“Be in no doubt: the Duty will be a significant shift in what we expect of firms. It means making lasting changes to culture and behaviour to consistently deliver good outcomes.”

More messaging has gone out to the insurance sector around the cost-of-living crisis. Robust implementation plans need to be ready for 31/10/2022, potentially for discussion with the regulator. The FCA is running webinars in October and at the start of November (1/11) to restate their expectation of regulated firms.

Whilst firms may not have fully scoped all work required to embed the Duty by the October deadline, plans should be sufficiently developed to provide their governing bodies and the FCA with assurance that the Duty will be fully implemented for new and existing products by next July 2023.




Cost of living remains most common reason for debt among new StepChange clients – August 2022 report

August 2022 saw the highest volume of new StepChange clients (around 15,340) who received full debt advice in 2022, with 76% completing this online.

A growing proportion of clients cited the ‘cost of living’ increase as their main reason for debt (22%). This has become the most cited reason following 3 consecutive months of 2% increases. Ahead of further interest rate rises, there was a slight increase in the proportion of new clients who are homeowners in August 2022, which accounted for 18% of clients.

August is the first month in 2022 where the proportion of clients with electricity and gas arrears has not increased further.


The Money Charity statistics have also been published and one of the striking numbers they have highlighted is that 3m UK adults (around 29%) say they have had to use credit to pay for essentials. We obviously need to differentiate between using existing facilities like overdraft and credit cards with new lines of credit like BNPL. MAT has also flagged on 30 September 2022 rising borrowing. The Bank of England published its latest Money and Credit figures showing consumer credit continued to grow at 7% in August 2022. The annual growth rate of credit card borrowing was 12.9% with outstanding balances for consumer credit now standing at £205.1 billion.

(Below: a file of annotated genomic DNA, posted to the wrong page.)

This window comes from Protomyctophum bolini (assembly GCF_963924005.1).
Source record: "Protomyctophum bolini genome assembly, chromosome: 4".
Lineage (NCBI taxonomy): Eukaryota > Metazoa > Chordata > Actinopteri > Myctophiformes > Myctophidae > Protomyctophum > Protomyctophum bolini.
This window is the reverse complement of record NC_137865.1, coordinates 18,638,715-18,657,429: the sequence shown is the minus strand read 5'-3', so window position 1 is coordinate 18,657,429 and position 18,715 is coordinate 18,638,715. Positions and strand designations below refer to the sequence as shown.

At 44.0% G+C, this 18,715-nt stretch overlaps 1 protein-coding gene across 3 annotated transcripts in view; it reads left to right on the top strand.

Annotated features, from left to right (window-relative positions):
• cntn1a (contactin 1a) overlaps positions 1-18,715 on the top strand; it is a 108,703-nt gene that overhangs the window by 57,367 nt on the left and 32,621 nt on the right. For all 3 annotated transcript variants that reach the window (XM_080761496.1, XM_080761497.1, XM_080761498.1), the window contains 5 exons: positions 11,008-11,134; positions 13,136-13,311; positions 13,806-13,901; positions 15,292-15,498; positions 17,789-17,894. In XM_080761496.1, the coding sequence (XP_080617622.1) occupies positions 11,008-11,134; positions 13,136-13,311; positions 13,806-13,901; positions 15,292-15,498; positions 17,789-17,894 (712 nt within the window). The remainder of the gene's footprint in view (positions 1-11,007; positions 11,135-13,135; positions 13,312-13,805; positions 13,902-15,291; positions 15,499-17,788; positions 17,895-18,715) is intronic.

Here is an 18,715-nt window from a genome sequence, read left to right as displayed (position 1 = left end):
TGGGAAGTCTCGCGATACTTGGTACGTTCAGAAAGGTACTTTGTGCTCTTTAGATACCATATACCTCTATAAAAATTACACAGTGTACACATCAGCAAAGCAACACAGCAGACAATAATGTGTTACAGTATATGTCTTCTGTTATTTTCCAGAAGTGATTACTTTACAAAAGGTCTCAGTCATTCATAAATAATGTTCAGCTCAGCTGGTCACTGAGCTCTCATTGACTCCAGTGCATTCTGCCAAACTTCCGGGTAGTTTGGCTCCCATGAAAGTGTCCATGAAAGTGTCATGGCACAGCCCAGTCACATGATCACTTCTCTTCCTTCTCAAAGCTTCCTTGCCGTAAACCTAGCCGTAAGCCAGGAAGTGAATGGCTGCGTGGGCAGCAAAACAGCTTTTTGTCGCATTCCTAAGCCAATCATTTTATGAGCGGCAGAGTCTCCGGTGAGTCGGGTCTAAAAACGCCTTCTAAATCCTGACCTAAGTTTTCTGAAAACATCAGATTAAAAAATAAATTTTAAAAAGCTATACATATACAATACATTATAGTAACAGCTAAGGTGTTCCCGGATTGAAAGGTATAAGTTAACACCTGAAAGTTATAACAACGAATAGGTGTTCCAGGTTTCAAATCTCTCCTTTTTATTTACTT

Citizens Advice Bureaux across England & Wales answered 408,737 enquiries in August 2022, 18.4% up from August 2021. Debt was the second largest advice category in August 2022 with 65,242 issues, behind Benefits and Tax Credits (97,080). Debt calls were 11.7% up compared with August 2021. Debt represented 14.6% of all issues dealt with in the year to August 2022. The top 3 debt categories in August 2022 were fuel debts, council tax arrears and credit, store and charge card debts.

In Scotland in July 2022, Citizens Advice Scotland gave 76,640 pieces of advice, with debt advice being 10% of the total. Debt advice in July 2022 was the second largest category after benefits.




Staying ahead – Credit Union event – 28/9/2022

Chris Warburton and Heidi Oliver coordinated this event targeted at the Credit Union sector, with a number of key support providers on the session, including trade bodies like ABCUL and the Illegal Money Lending Team (IMLT). The event was run during the Stop Loan Sharks week and awareness of this campaign has been ongoing through the week with many debt advice providers strongly supporting. Details of the event can be found at the link below.

If you are interested in the video, presentations and/or survey results then please contact Chris ( or me. Attendees should have received an email from Chris on the day of the event.    


See also  DEMSA update: Consumer Duty / CP23-5 / IVA report 2022 / IMLT / DORA / Training / Events

What you can do to Stop Loan Sharks with Cath Wohlers


MALG North East forum – CSA article on the value-for-money of funded debt advice29/9/2022

I managed to double book myself for this MALG event and Lee Usher arranged for a video recording of my slot with Peter Wallwork. My Trustfolio interview is still due out with the same parties having interviewed me. My thanks to both Simon Towers (YouTube) and Chris Warburton (Vimeo) in setting up the links below. Chris and I are due to have another recorded chat on the Consumer Duty next week as we countdown to one month to go for implementation planning.

Lee has posted on LinkedIn and a number have joined the debate. The event was supported by Bob Winnington (MALG), Henry Aitchison (CSA), Craig Simmons (MaPS) and Andy Shaw (IMA).  

Some of you may recall the review of this Credit Services Association (CSA) report entitled ‘Wide of the mark?’ in May 2022 where Henry Aitchison assesses the delivery and value of free-to-client debt advice. It can be accessed from the link above. I also managed to speak with Henry on Tuesday 3 May 2022 just after it was published. My recorded interview is part of the industry debate that took place live on 28 September.